- 1-3 Five superiorities Melchizedekian Priesthood
In the 7th chapter of Hebrews the author presents to his readers a portrait of Jesus. What’s interesting is that he takes the picture of Jesus as High Priest through the lens of Melchizedek. Further more the snap shot is taken from a very fuzzy picture found in Genesis 14:18-20 and an incident in Abraham’s life, where Abraham met Melchizedek. The story recorded there was when Abraham was returning from a battle with the five kings, and this strange King from Salem met him and blessed him, and Abraham in response to this gave tithes to this King named Melchizedek. What we know of Melchizedek is that he was a priest of the true God, who lived in the village of Salem (later known as Jerusalem) and here in Hebrews we see that according to the writer, he fulfilled a role that foresaw and foreshadowed the ministry of Jesus Christ. The division of this section is meant to be a comparison of the two priesthoods Melchizedekian and Aaronic; the writer will do this two ways:
- First in verses 1-3 we will see five positive differences that Jesus has in the Melchizedekian Priesthood, that aren’t available in the Aaronic Priesthood.
- Second, in verses 4-26 the writer presents three negative differences, which we will take up next week.
- 1-3 Five superiorities Melchizedekian Priesthood
Vs. 1-2 This section starts out with the phrase, “For this Melchizedek”, which reveals to the readers that what they are going to read is going to be a comparison between Melchizedek and the Aaronic priesthood. Then as they read a little further they pic up a story between the father of their people Abraham and this same Melchizedek where they witness a seldom used word today, reciprocity: Which is defined as the mutual exchange of benefits. We read about when Melchizedek met Abraham and gave to him bread and wine which are the symbols of life and strength, the very things that we partake of when we come to the Lord’s table. Abraham, in turn, gave tithes of everything he possessed to Melchizedek. Now, the tithe, or tenth, is always the mark of ownership. To pay a tenth is to indicate that God owns the whole. Symbolically, therefore, Abraham was saying to Melchizedek, “You have the right of ownership over everything in my life.” The provision of strength from Melchizedek exactly equaled the degree of commitment on the part of Abraham, reciprocity. You may exercise dominion to the same degree you are prepared to submit to the dominion of Jesus Christ in your own heart. You can have as much of Christ as, in turn, you are ready to permit him to have of you. Abraham wouldn’t have done this to a mere man, that is why we are told that Melchizedek was, “a priest of the Most High God.” And it is here in this phrase where we see the first of five qualities that makes Jesus by way of Melchizedek superior to Aaron and the Levitical priesthood.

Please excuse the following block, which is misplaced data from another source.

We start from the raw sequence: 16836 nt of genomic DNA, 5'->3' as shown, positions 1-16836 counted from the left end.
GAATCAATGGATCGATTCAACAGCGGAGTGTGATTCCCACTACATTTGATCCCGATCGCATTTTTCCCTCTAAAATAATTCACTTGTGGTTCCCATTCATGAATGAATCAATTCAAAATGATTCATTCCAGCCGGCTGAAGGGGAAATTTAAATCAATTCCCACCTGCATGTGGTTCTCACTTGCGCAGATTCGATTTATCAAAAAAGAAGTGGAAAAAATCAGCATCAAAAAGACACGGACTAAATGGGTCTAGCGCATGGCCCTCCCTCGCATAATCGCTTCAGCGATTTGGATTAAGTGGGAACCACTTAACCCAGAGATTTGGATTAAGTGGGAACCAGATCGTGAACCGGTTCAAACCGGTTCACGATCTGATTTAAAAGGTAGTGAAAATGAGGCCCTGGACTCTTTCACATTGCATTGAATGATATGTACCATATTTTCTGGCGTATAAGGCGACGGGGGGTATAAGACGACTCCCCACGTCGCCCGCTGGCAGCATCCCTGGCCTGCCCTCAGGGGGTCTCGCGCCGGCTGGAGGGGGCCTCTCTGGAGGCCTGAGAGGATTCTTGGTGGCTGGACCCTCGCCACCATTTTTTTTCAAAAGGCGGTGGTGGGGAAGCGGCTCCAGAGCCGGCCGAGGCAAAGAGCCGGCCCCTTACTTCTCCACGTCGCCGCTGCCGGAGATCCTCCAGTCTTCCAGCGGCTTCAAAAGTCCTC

- 1 “Priest of the Most High God”: The first way in which Melchizedek is superior to the Aaronic Priesthood has to do with the quantity of people effected by Melchizedek’s priesthood when compared to Aaron’s. The key to noting this superiority is in the use of the phrase Most High God. When God choose to reveal Himself by use of the word Yahweh He did so by declaring His name as the unique Covenant name that was used exclusively for Israel. The Levitical priests were priests for Yahweh, they served Him and His people Israel and no other. That describes a Levitical priesthood that was NATIONALISTIC in origin, exclusively for the Hebrews or converts to Judaism. But that is not how God is described in Genesis 14:18 or here in Hebrews, instead God is described in a more UNIVERSAL name El Elyon which is a name that represents the God over heaven and earth. Here we learn that the Melchizedekian Priesthood was above national distinctions and was instead universal in nature. Jesus is the Messiah over Jews and Gentiles, not just over Israel but over the world! This is further illustrated in the fact that the Melchizedekian Priesthood came into existence hundreds of years before the Levitical Priesthood. Of further interest it is interesting to note that only after this encounter with Melchizedek did Abraham speak to the king of Sodom using a combination of the national name along with the universal name of God.